Are rigid systems really killing off creativity in hurling?

Off The Ball speak to Christy O'Connor about his analyses of status quo

hurling, sliothar, caman

©INPHO/Donall Farmer

"First-time or ground hurling, isn't coached anymore. Possession is king, but players still only have minimal time on the ball."

That's just one line from an intriguing article written by Christy O'Connor in The Sunday Times about changes in the way hurling is played.

And tonight, he joined Joe and Wooly on Off The Ball to outline his views and debate some of the stats such as the modern elite player having "on average, just 1.7 seconds to get rid of the ball once he has possession before being swallowed up".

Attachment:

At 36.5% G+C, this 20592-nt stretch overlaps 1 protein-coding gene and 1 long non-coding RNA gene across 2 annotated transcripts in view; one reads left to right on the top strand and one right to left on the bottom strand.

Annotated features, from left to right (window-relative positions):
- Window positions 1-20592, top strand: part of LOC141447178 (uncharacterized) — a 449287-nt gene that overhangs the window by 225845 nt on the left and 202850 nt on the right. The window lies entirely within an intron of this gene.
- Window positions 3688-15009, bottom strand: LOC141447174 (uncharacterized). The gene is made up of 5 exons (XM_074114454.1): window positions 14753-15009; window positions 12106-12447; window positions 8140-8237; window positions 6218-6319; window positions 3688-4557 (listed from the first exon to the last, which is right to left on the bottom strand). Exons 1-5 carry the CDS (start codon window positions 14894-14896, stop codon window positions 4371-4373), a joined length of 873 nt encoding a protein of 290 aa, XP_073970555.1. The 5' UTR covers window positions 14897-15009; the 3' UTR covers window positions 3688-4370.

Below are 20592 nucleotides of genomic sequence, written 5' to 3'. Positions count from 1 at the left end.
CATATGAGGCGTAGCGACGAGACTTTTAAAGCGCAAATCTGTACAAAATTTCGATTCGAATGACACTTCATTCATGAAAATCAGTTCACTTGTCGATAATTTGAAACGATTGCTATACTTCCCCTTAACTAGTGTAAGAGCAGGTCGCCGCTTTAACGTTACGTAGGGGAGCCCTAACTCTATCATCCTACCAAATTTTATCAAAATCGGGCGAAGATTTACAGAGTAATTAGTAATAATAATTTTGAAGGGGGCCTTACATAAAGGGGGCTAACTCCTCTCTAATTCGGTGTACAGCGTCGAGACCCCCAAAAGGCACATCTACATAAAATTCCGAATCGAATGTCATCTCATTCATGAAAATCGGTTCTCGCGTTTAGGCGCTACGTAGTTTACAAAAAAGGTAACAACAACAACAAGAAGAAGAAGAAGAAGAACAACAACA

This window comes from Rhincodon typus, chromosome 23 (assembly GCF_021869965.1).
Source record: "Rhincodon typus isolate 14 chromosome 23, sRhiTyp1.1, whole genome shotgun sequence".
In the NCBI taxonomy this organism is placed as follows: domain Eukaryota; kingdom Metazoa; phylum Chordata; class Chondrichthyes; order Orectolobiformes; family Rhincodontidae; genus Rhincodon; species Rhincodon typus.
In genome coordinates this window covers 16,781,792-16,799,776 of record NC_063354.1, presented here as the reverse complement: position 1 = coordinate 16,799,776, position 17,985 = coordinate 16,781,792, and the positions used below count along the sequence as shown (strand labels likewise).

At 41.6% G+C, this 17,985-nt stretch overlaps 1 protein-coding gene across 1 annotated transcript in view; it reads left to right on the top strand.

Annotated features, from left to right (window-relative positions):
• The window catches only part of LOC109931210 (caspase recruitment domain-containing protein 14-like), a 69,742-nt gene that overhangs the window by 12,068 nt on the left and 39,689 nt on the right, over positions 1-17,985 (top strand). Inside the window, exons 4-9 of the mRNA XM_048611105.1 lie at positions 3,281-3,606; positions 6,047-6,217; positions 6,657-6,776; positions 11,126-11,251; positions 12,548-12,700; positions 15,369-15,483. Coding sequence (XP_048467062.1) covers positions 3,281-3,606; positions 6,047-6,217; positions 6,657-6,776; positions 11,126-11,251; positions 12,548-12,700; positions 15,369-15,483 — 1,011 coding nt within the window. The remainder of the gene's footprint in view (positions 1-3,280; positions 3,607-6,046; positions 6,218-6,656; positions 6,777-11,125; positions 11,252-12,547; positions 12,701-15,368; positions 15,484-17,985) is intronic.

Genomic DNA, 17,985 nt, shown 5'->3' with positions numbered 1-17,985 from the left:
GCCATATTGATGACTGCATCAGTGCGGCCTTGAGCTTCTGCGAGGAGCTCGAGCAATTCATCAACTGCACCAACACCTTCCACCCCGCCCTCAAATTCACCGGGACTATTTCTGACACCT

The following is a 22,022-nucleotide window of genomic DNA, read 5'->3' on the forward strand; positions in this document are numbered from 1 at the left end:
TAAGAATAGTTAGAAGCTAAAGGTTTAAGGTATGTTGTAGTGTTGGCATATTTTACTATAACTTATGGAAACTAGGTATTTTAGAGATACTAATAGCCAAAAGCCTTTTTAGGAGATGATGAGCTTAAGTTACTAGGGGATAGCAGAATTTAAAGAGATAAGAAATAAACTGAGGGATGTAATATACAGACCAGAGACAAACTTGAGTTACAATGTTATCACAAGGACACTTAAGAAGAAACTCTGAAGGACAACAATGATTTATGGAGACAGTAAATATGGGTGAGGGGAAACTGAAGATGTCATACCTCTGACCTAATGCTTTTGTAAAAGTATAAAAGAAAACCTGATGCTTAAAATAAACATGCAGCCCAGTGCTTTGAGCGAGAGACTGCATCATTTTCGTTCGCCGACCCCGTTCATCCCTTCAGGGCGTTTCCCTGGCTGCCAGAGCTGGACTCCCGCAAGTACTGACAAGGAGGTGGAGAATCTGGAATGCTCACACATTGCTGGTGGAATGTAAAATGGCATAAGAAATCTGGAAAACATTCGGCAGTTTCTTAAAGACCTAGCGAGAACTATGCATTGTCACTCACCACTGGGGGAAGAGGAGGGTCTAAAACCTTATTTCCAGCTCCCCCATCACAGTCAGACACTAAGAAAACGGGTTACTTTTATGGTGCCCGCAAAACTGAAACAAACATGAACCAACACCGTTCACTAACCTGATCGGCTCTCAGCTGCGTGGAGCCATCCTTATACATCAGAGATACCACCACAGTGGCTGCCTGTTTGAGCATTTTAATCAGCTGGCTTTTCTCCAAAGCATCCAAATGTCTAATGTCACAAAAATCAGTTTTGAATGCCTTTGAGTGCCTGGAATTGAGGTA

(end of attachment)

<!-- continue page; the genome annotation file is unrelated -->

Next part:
"Players have never been more skillful. The accuracy, the speed, the physicality, I think the game is in brilliant shape. But I would just like myself to see that bit more expression and that bit more creativity because guys can do it," said O'Connor.

"A lot of it is playing the percentages and it's the way the game has been coached. We probably have to ask ourselves as coaches, we're coaching guys to do things better but the question is are we coaching guys to play the game better."